Exam 2 Flashcards Preview

Microbiology > Exam 2 > Flashcards

Flashcards in Exam 2 Deck (133)
Loading flashcards...

What are the main virulence factors of N. meningitidis

1. Fimbrae, to attach to nasopharynx
2. capsule, antiphagocytic and different serotypes
3. IgA protease, to destroy IgA of course
4. LPS blebs, systemic inflammation if in blood


How is N. meningitidis spread

Via respiratory droplets among individuals with prolonged contact


What are the natural carriers of N. meningitidis

Only humans


What is the asymptomatic carrier rate of N. meningitidis

~10% of individuals


Who is most susceptible to N. meningitidis

Babies, elderly, late teens, and those who live in crowded conditions


Which of the virulence factors do all invasive strains of N. meningitidis have

Anti-phagocytic capsule


What makes an individual susceptible to N. meningitidis

Lack opsinizing antibodies to the particular strain, and further compromised by respiratory damage (smoking, infection)


What diseases can N. meningitidis cause, and which is the most severe

meningitis (10% fatality) and meningococcal sepsis (40% fatality)


How does meningococcal sepsis cause damage

Bacteria blebs off outer membrane which activates monocytes to produce large quantities of cytokines. This causes systemic inflammation, with decreased blood pressure, disseminated intravascular coagulation, etc "septic shock"


What is meningitis

N. meningitides make their way to the brain and set up home there, where their endotoxin triggers a massive immune response with local and systemic inflammation


What are the methods for prevention of meningococcal disease

antimicrobial prophylaxis of persons in close contact with a carrier, and vaccination


What are some viruses that cause lymphocytic meningitis

coxsackie and polio


What are the main causes of acute purulent meningitis in neonates

Strep. pneumoniae, H. influenza


What are the main causes of acute purulent meningitis in children

H. influenza, N. meningitidis, Strep pneumoniae


What are the main causes of acute purulent meningitis in adults

N. meningitidis, strep. pneumoniae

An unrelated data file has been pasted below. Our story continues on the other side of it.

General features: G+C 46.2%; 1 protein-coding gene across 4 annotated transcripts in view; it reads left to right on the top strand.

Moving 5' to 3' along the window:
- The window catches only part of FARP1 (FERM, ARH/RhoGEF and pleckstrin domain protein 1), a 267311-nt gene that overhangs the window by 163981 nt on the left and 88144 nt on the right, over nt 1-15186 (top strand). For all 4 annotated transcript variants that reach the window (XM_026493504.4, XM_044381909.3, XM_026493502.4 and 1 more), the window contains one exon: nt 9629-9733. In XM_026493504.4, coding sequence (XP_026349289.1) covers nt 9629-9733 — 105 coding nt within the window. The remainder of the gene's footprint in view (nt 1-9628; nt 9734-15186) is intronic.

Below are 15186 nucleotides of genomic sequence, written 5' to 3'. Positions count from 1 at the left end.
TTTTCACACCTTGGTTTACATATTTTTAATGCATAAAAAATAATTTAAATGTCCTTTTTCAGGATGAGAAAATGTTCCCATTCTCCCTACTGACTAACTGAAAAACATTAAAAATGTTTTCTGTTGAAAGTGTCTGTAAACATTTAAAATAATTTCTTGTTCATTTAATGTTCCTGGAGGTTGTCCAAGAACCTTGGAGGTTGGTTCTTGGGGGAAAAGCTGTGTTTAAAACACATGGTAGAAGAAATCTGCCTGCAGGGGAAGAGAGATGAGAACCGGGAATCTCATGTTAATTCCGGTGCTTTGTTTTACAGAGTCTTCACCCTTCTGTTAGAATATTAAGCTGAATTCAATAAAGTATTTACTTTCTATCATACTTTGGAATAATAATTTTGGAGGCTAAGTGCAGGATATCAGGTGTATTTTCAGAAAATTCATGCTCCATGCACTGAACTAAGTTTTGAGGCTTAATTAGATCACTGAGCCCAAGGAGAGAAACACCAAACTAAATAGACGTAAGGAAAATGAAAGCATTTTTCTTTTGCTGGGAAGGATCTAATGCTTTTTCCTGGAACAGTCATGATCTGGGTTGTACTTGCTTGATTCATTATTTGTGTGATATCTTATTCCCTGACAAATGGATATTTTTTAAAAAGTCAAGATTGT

What are the main causes of acute purulent meningitis in elderly

Strep. pneumoniae


Viruses and bacteria can both cause meningitis and encephalitis, which is more common and which is more deadly

Viral is more common, bacterial is more deadly


Where is Neisseria normally found

It is a normal, hardy, oral species


Are the pathogenic Neisseria bugs hardy?

nope! very fragile actually and drying kills it


Is Neisseria gam positive or negative

Negative, it's got LPS


What is the appearance of Nesseria under the microscope

Pairs, "the official bacteria of starbucks" because it looks like a coffee bean


What are the main virulence factors of N. gonorrhoeae

1. Fimbrae (attachment and escape phagocytosis) 2. Ag-variation of pili structure (gene conversion and phase variation) 3. Surface receptors for host protein (camo) 4. IgA protease 5. LPS 6. Penicillin resistance (beta-lactimase) 7. Intracellular (hide)


Why does N. gonorrhoeae remain a local infection

It doesn't have a capsule


What is the natural reservoir for N. gonorrhoeae

humans, particularly the asymptomatically infected person (usually a woman)


What could happen if a N. gonorrhoeae infection is left untreated

10-20% of untreated women develop pelvic inflammatory disease, which can result in scarring, sterility, and ectopic pregnancy


What risk do newborns have in contracting a N. gonorrhoeae infection

They can get gonorrhoeae in their eyes via the whole birthing process, so they are often treated with antimicrobial drops in their eyes


Why is there no vaccine for N. gonorrhoeae

Because it has so many variable surface antigens (epitopes)


Can you get N. Gonorrhoeae from a toilet seat

extremely unlikely since it is a very fragile bug; needs mucosal contact


What are the top 4 STI's in the US

1. HPV 2. Chlamydia 3. Trichamoniasis 4. Gonorrheae


Where does N. Gonorrhoeae live and replicate

In mucosal cells, usually in the genital tract, occasionally oral or eyes (newborns). They also pass through to the lamina propria